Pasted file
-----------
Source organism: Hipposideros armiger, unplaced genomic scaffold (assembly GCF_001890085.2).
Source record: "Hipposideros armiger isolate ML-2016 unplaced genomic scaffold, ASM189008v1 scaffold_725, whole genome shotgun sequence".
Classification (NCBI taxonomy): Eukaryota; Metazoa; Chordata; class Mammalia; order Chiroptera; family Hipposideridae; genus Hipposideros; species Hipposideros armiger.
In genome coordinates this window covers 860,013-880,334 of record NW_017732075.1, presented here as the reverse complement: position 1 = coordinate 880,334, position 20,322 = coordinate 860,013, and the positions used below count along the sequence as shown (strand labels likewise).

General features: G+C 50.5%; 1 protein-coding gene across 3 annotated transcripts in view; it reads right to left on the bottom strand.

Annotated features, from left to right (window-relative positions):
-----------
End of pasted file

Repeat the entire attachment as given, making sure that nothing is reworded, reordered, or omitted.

Source organism: Hipposideros armiger, unplaced genomic scaffold (assembly GCF_001890085.2).
Source record: "Hipposideros armiger isolate ML-2016 unplaced genomic scaffold, ASM189008v1 scaffold_725, whole genome shotgun sequence".
Classification (NCBI taxonomy): Eukaryota; Metazoa; Chordata; class Mammalia; order Chiroptera; family Hipposideridae; genus Hipposideros; species Hipposideros armiger.
In genome coordinates this window covers 860,013-880,334 of record NW_017732075.1, presented here as the reverse complement: position 1 = coordinate 880,334, position 20,322 = coordinate 860,013, and the positions used below count along the sequence as shown (strand labels likewise).

General features: G+C 50.5%; 1 protein-coding gene across 3 annotated transcripts in view; it reads right to left on the bottom strand.

Annotated features, from left to right (window-relative positions):